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Getting into open science

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It never really occurred to me not to be open. From the moment I started my PhD, I made a promise to myself that everything I did would be open and transparent. By this, I don’t just mean access to published papers – I wanted the data, and the information that I was generating to be freely available, and understandable to everyone. Apparently, this makes you a ‘radical’, but to me the alternatives just didn’t appeal. I didn’t see the sense in paywalls, in not sharing, in doing things for any reason but the benefit of the commons.

I remember during my Masters, back in 2011, vowing that my first paper would be published in PLOS ONE – I couldn’t fathom the idea that research I’d spent so long on wouldn’t be freely available. It took 3 years, but I eventually made it happen. My next paper was in PeerJ – I wanted to show that publishing open access early on in your career doesn’t cost anything, and is the easiest approach that benefits the most people. That’s when I really started to get into open science. Hitting paywalls when trying to do your research, or not knowing where the data was to support the conclusions of papers – these are huge impediments to researchers at all levels, and frankly I didn’t understand why it was the norm.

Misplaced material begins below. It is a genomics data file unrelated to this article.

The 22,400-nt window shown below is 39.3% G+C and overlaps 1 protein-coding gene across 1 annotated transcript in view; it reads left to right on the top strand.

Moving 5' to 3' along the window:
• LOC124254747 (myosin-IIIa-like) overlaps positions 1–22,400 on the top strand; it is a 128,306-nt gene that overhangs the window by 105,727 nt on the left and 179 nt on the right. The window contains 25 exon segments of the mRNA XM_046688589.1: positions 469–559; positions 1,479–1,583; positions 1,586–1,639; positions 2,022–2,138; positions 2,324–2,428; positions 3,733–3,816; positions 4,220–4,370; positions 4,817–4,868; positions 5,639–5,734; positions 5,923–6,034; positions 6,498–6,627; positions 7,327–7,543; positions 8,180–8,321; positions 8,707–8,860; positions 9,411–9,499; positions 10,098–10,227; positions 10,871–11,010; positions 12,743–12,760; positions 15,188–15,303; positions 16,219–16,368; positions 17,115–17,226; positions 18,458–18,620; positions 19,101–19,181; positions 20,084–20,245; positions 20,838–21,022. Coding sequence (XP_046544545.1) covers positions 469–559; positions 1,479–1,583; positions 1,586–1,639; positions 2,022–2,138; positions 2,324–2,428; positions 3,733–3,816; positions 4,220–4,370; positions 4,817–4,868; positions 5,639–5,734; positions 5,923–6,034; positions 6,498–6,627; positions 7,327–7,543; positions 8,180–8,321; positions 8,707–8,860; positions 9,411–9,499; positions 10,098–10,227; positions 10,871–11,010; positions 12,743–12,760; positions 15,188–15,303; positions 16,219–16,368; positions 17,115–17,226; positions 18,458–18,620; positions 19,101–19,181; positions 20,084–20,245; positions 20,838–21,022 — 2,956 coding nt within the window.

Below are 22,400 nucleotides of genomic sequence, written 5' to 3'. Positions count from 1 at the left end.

Everything took to a whole new level before my PhD, where I was fortunate enough to work as a policy intern with the Geological Society of London. There, I learned about the broader role of science in society, and about how science is about so much more than, well, science. Science really affects every aspect of our daily lives, from the water we drink and the air we breathe, to getting to work, and being able to write this essay.